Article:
the width of your CPU limiting the number of iterations.
I think, the number of iterations is bound by the max-bound (on a
given hardware & compiler implementation) of the type used for the
Also, xsl:for-each is much easier to understand than a potentially
complex recursive function (you SEE that it is a loop, while you have
NOTICE that it is recursive).
very true :)
Also, xsl:for-each can (in theory) be implemented using parallel execution
while recursion necessarily must be a single core as it is up to the coder
where / when in
his particular algorithm the recursive call takes place.
your statement, that recursion cannot be parallelized, is true to a
large extent. But IMO, this cannot be generalized to every possible
I agree, that many "for loops" are potential candidates of
parallelization. I think parallelization support for "for loops" could
be available at following levels:
a) a given end-user program could try to do this (if the host language
provides support for parallel execution, say something like language
b) a language compiler could provide some support. IMO, since all "for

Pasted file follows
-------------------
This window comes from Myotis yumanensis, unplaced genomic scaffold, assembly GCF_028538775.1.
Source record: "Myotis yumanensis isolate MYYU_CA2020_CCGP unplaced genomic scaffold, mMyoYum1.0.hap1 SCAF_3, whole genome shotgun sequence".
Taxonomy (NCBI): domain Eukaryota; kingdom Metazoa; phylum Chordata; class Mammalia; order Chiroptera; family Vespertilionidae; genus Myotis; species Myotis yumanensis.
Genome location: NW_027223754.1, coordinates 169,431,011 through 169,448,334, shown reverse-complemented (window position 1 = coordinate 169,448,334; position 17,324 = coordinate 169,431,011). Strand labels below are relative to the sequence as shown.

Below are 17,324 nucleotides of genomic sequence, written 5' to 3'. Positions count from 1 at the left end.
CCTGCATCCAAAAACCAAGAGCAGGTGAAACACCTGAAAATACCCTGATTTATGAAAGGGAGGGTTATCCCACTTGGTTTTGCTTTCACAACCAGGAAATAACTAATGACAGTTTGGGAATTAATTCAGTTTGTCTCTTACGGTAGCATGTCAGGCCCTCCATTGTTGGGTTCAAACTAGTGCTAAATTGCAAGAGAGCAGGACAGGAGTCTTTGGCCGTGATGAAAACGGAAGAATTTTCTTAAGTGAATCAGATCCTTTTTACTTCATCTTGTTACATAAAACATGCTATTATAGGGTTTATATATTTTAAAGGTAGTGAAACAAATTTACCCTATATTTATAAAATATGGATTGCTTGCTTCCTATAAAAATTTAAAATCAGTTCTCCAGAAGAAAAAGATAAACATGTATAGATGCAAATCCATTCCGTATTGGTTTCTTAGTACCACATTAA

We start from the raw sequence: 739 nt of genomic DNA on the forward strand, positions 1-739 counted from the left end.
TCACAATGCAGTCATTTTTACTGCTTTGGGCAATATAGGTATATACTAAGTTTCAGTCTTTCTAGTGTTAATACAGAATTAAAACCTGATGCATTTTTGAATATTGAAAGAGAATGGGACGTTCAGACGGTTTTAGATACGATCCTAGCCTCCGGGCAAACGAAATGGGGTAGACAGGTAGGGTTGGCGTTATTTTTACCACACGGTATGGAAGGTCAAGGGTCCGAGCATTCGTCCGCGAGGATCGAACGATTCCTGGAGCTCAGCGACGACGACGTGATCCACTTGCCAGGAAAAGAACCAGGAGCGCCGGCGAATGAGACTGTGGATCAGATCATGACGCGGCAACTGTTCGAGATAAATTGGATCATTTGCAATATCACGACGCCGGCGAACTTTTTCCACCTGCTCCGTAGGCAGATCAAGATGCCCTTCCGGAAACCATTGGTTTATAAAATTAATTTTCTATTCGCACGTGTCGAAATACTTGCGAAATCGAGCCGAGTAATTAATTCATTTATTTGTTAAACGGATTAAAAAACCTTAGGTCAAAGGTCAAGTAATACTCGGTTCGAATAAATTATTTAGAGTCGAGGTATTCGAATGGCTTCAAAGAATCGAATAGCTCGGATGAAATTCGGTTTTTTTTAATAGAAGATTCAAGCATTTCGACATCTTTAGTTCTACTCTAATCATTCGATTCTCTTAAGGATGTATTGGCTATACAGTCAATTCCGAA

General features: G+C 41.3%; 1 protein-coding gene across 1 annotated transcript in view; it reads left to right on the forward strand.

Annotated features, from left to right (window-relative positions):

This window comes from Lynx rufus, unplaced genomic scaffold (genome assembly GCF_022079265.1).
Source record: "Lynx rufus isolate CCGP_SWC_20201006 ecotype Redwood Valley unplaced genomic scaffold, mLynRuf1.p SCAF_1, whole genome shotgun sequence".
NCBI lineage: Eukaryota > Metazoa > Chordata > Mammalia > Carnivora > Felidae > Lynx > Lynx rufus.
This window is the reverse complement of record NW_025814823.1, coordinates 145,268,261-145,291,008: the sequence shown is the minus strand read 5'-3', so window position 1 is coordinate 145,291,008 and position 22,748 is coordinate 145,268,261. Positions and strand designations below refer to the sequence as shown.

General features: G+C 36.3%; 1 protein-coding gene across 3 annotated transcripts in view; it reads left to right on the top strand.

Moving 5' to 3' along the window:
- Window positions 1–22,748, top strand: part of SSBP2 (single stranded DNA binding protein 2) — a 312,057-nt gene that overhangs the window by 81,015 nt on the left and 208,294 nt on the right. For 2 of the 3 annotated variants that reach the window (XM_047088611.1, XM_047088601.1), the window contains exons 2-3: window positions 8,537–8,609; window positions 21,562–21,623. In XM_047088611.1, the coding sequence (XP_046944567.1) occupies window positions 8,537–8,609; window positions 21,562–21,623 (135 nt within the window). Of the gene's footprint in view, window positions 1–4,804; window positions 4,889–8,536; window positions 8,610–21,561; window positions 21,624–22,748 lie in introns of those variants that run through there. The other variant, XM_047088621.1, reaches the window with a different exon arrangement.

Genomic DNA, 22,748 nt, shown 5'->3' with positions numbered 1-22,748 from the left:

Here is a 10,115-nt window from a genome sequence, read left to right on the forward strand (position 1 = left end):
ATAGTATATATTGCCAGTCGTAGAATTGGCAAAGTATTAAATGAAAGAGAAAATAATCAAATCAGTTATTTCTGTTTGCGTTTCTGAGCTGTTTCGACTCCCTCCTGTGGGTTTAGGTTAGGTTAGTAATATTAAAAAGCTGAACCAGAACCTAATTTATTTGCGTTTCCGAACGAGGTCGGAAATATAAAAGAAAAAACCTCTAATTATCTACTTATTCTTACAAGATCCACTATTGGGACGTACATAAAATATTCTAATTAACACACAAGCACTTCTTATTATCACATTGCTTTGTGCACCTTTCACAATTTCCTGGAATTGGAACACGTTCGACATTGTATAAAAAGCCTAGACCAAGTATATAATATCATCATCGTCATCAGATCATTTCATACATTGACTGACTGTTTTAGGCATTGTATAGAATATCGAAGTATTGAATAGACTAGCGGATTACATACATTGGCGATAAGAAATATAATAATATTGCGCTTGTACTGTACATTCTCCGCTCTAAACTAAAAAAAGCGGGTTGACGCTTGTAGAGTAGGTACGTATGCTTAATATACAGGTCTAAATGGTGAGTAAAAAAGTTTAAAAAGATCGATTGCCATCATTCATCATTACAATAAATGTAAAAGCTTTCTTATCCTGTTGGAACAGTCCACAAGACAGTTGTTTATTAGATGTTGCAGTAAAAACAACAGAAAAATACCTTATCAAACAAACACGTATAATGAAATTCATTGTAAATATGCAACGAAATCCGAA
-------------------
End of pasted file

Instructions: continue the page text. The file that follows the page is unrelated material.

loops" cannot be parallelized, compilers could provide parallelization
support for specific scenarios. I think, the extent to which this
benefit could be provided by a compiler, is dependent on a
corresponding optimizer in a compiler.
c) there could be some support for parallelization at hardware level.
IMO, it's generally quite difficult (or impossible?) for compilers, to
exploit hardware-level parallelization benefits, if the compilers are
written in platform independent languages.
Totally wrong, as it is much more complex to read and understand as a simple
Some algorithms can be expressed naturally (and sometimes can only
be), when written recursively.
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